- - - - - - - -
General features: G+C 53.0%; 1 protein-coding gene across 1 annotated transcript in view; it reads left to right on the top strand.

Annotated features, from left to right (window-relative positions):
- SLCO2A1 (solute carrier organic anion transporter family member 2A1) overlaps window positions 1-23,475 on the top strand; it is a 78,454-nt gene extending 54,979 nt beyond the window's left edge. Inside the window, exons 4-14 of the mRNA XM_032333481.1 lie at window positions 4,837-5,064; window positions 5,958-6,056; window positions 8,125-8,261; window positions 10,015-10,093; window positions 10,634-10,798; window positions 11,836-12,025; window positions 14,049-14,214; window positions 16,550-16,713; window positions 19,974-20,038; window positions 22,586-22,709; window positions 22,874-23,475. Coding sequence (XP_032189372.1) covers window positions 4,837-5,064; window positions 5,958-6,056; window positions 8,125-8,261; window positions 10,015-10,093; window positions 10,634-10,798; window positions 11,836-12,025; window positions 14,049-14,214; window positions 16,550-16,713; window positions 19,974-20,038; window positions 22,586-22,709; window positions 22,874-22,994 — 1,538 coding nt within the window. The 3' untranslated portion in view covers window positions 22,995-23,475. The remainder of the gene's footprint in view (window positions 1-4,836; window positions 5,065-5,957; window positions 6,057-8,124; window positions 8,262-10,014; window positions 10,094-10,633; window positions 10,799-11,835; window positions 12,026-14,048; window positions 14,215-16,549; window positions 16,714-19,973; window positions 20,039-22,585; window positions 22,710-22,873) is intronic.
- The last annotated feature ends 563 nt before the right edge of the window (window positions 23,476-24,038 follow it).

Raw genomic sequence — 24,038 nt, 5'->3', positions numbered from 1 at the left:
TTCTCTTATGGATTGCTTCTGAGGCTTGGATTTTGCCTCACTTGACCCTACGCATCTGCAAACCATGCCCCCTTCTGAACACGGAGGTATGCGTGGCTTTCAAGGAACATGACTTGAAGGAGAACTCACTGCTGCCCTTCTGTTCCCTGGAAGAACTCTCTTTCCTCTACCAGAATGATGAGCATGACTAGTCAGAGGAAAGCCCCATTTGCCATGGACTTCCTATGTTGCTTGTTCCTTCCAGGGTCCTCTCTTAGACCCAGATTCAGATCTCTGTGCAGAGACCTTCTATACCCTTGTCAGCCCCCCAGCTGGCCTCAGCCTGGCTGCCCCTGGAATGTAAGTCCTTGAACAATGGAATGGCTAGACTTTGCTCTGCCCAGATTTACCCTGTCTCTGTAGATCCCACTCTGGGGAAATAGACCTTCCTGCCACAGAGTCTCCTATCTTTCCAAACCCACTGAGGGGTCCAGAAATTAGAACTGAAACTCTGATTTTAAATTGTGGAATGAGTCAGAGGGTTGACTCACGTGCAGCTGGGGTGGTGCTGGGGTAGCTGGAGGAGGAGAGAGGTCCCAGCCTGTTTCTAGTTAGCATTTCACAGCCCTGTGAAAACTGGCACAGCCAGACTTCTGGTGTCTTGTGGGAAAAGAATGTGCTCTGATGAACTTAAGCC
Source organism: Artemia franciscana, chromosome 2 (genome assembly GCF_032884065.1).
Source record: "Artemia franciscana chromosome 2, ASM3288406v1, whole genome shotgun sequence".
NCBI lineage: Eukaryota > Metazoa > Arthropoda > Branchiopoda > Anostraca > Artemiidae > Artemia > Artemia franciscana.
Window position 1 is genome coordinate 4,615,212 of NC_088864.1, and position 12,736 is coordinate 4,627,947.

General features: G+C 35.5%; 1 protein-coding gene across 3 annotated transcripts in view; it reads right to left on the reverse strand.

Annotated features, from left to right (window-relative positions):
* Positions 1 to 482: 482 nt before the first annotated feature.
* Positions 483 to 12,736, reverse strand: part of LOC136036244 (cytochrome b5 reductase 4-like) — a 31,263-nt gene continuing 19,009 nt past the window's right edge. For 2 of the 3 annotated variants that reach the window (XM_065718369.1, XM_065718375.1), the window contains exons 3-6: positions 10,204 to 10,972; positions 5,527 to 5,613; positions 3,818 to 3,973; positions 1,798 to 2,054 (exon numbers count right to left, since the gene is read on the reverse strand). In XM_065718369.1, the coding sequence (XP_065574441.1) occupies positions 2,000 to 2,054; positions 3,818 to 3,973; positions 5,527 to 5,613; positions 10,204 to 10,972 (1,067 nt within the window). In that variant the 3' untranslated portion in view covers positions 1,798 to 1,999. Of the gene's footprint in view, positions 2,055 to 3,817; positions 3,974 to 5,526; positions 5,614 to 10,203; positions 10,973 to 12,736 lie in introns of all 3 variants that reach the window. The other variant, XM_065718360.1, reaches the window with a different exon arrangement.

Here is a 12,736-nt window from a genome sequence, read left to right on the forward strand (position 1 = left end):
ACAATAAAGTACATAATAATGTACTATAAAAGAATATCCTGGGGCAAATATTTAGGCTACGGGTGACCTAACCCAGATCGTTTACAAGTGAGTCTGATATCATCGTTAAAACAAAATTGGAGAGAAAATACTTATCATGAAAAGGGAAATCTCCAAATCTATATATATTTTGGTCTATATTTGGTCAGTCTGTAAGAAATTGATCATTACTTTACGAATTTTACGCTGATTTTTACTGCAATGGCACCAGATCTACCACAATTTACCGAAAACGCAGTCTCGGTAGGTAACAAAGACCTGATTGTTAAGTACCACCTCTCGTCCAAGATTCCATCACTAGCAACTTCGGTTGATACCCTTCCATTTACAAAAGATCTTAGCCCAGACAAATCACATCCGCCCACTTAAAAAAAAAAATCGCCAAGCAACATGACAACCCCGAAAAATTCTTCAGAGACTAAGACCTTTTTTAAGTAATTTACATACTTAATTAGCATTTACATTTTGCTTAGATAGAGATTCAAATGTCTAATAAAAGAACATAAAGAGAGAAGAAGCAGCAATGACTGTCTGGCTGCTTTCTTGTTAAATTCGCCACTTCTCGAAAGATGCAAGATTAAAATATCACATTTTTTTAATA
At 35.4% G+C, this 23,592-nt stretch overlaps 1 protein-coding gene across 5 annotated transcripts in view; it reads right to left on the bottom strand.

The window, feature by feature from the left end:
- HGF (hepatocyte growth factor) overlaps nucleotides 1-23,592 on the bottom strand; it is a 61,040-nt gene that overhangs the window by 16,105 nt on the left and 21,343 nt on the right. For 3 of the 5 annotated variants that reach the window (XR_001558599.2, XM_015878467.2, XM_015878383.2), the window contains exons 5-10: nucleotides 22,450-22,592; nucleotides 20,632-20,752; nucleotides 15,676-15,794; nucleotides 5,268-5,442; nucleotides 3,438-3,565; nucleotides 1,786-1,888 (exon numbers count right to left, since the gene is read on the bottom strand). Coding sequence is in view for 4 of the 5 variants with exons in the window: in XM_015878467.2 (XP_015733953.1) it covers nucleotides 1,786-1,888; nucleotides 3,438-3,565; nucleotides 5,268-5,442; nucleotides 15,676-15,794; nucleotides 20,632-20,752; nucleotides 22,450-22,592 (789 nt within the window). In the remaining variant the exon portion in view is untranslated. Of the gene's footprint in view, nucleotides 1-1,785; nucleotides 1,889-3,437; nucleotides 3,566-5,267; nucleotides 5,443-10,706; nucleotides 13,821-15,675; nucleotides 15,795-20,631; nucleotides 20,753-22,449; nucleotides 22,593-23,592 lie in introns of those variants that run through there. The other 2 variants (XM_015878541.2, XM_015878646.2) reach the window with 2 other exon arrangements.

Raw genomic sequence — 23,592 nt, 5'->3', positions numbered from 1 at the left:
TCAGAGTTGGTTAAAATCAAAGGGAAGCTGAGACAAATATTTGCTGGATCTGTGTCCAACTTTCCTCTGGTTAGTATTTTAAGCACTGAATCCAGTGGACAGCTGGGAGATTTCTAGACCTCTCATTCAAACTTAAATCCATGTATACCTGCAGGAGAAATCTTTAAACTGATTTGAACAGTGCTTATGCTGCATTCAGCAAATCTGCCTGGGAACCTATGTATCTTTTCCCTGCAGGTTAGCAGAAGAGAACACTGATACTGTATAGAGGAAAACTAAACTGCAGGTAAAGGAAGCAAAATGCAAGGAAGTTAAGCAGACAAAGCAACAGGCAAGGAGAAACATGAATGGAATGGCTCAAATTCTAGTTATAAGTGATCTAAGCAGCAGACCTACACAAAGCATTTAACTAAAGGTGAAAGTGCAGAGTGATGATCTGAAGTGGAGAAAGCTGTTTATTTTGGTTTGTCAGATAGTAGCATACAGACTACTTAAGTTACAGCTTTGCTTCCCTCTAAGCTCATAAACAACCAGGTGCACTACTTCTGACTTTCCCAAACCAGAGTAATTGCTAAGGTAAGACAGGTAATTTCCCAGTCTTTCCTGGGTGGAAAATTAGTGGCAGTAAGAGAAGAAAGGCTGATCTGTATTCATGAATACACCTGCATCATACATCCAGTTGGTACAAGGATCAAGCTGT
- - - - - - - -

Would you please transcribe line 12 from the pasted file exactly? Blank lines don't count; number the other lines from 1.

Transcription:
Annotated features, from left to right (window-relative positions):